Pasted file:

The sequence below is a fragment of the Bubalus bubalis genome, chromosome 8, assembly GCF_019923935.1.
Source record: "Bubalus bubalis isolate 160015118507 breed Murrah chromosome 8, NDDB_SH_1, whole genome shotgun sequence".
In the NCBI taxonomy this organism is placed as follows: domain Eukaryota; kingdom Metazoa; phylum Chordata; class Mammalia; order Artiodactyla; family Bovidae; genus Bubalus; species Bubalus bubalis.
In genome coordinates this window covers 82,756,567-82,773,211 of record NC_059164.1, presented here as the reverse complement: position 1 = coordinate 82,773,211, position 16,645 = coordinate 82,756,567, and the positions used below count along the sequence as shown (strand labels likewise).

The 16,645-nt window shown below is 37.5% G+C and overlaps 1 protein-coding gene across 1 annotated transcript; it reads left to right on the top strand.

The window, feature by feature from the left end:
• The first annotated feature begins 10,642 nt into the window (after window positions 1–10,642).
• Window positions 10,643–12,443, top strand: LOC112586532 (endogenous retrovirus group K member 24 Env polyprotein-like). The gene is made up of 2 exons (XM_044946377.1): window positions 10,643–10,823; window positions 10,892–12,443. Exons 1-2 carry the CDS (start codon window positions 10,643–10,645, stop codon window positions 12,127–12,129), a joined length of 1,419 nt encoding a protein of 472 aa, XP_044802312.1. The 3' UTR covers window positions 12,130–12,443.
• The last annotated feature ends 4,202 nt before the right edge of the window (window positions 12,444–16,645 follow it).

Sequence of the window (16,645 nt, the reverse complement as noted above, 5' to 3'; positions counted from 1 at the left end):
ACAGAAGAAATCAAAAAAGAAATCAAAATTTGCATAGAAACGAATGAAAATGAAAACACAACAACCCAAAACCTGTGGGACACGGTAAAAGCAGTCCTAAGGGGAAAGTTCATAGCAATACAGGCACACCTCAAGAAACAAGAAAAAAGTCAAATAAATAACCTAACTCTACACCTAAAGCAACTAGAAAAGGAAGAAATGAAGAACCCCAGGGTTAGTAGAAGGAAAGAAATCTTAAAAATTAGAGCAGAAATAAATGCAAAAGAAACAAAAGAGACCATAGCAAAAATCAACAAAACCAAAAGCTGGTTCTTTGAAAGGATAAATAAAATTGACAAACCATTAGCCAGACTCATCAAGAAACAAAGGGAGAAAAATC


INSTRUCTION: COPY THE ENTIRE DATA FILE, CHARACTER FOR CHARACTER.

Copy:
The sequence below is a fragment of the Bubalus bubalis genome, chromosome 8, assembly GCF_019923935.1.
Source record: "Bubalus bubalis isolate 160015118507 breed Murrah chromosome 8, NDDB_SH_1, whole genome shotgun sequence".
In the NCBI taxonomy this organism is placed as follows: domain Eukaryota; kingdom Metazoa; phylum Chordata; class Mammalia; order Artiodactyla; family Bovidae; genus Bubalus; species Bubalus bubalis.
In genome coordinates this window covers 82,756,567-82,773,211 of record NC_059164.1, presented here as the reverse complement: position 1 = coordinate 82,773,211, position 16,645 = coordinate 82,756,567, and the positions used below count along the sequence as shown (strand labels likewise).

The 16,645-nt window shown below is 37.5% G+C and overlaps 1 protein-coding gene across 1 annotated transcript; it reads left to right on the top strand.

The window, feature by feature from the left end:
• The first annotated feature begins 10,642 nt into the window (after window positions 1–10,642).
• Window positions 10,643–12,443, top strand: LOC112586532 (endogenous retrovirus group K member 24 Env polyprotein-like). The gene is made up of 2 exons (XM_044946377.1): window positions 10,643–10,823; window positions 10,892–12,443. Exons 1-2 carry the CDS (start codon window positions 10,643–10,645, stop codon window positions 12,127–12,129), a joined length of 1,419 nt encoding a protein of 472 aa, XP_044802312.1. The 3' UTR covers window positions 12,130–12,443.
• The last annotated feature ends 4,202 nt before the right edge of the window (window positions 12,444–16,645 follow it).

Sequence of the window (16,645 nt, the reverse complement as noted above, 5' to 3'; positions counted from 1 at the left end):
ACAGAAGAAATCAAAAAAGAAATCAAAATTTGCATAGAAACGAATGAAAATGAAAACACAACAACCCAAAACCTGTGGGACACGGTAAAAGCAGTCCTAAGGGGAAAGTTCATAGCAATACAGGCACACCTCAAGAAACAAGAAAAAAGTCAAATAAATAACCTAACTCTACACCTAAAGCAACTAGAAAAGGAAGAAATGAAGAACCCCAGGGTTAGTAGAAGGAAAGAAATCTTAAAAATTAGAGCAGAAATAAATGCAAAAGAAACAAAAGAGACCATAGCAAAAATCAACAAAACCAAAAGCTGGTTCTTTGAAAGGATAAATAAAATTGACAAACCATTAGCCAGACTCATCAAGAAACAAAGGGAGAAAAATC